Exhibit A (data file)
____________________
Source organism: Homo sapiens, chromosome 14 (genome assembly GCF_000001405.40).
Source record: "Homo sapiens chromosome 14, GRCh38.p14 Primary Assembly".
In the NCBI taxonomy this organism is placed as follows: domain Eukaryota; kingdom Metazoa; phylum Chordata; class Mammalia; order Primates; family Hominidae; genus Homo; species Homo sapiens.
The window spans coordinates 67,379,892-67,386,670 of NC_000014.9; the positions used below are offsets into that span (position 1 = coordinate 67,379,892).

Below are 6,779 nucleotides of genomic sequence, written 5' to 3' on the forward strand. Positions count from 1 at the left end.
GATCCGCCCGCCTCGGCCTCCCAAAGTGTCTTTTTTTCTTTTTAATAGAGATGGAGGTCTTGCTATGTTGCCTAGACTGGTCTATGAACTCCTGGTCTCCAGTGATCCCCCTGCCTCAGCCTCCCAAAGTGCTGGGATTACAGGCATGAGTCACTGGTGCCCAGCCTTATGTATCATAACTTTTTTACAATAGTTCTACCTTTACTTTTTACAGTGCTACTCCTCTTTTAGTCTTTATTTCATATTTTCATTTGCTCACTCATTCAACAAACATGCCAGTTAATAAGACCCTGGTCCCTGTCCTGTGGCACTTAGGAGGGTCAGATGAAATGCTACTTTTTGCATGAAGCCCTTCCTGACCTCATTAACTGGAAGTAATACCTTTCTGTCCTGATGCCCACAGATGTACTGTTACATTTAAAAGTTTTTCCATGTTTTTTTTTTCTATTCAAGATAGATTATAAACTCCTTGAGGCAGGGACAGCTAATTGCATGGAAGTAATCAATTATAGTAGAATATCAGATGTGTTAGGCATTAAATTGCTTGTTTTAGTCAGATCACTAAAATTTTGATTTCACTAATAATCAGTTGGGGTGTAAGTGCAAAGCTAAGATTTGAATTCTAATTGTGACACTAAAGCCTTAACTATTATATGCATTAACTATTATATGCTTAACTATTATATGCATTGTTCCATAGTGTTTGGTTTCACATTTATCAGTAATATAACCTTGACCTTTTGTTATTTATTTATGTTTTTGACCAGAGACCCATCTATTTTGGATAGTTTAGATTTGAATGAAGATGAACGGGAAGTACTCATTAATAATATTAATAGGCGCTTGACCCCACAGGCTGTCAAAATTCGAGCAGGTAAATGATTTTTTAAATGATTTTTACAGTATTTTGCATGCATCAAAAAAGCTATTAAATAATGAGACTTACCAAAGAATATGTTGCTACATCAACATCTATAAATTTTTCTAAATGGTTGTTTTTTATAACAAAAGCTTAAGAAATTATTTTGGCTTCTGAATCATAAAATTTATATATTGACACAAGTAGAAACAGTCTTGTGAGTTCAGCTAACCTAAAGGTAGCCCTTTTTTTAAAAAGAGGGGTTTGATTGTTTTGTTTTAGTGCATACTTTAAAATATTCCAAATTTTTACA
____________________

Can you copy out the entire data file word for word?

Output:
Source organism: Homo sapiens, chromosome 14 (genome assembly GCF_000001405.40).
Source record: "Homo sapiens chromosome 14, GRCh38.p14 Primary Assembly".
In the NCBI taxonomy this organism is placed as follows: domain Eukaryota; kingdom Metazoa; phylum Chordata; class Mammalia; order Primates; family Hominidae; genus Homo; species Homo sapiens.
The window spans coordinates 67,379,892-67,386,670 of NC_000014.9; the positions used below are offsets into that span (position 1 = coordinate 67,379,892).

Below are 6,779 nucleotides of genomic sequence, written 5' to 3' on the forward strand. Positions count from 1 at the left end.
GATCCGCCCGCCTCGGCCTCCCAAAGTGTCTTTTTTTCTTTTTAATAGAGATGGAGGTCTTGCTATGTTGCCTAGACTGGTCTATGAACTCCTGGTCTCCAGTGATCCCCCTGCCTCAGCCTCCCAAAGTGCTGGGATTACAGGCATGAGTCACTGGTGCCCAGCCTTATGTATCATAACTTTTTTACAATAGTTCTACCTTTACTTTTTACAGTGCTACTCCTCTTTTAGTCTTTATTTCATATTTTCATTTGCTCACTCATTCAACAAACATGCCAGTTAATAAGACCCTGGTCCCTGTCCTGTGGCACTTAGGAGGGTCAGATGAAATGCTACTTTTTGCATGAAGCCCTTCCTGACCTCATTAACTGGAAGTAATACCTTTCTGTCCTGATGCCCACAGATGTACTGTTACATTTAAAAGTTTTTCCATGTTTTTTTTTTCTATTCAAGATAGATTATAAACTCCTTGAGGCAGGGACAGCTAATTGCATGGAAGTAATCAATTATAGTAGAATATCAGATGTGTTAGGCATTAAATTGCTTGTTTTAGTCAGATCACTAAAATTTTGATTTCACTAATAATCAGTTGGGGTGTAAGTGCAAAGCTAAGATTTGAATTCTAATTGTGACACTAAAGCCTTAACTATTATATGCATTAACTATTATATGCTTAACTATTATATGCATTGTTCCATAGTGTTTGGTTTCACATTTATCAGTAATATAACCTTGACCTTTTGTTATTTATTTATGTTTTTGACCAGAGACCCATCTATTTTGGATAGTTTAGATTTGAATGAAGATGAACGGGAAGTACTCATTAATAATATTAATAGGCGCTTGACCCCACAGGCTGTCAAAATTCGAGCAGGTAAATGATTTTTTAAATGATTTTTACAGTATTTTGCATGCATCAAAAAAGCTATTAAATAATGAGACTTACCAAAGAATATGTTGCTACATCAACATCTATAAATTTTTCTAAATGGTTGTTTTTTATAACAAAAGCTTAAGAAATTATTTTGGCTTCTGAATCATAAAATTTATATATTGACACAAGTAGAAACAGTCTTGTGAGTTCAGCTAACCTAAAGGTAGCCCTTTTTTTAAAAAGAGGGGTTTGATTGTTTTGTTTTAGTGCATACTTTAAAATATTCCAAATTTTTACA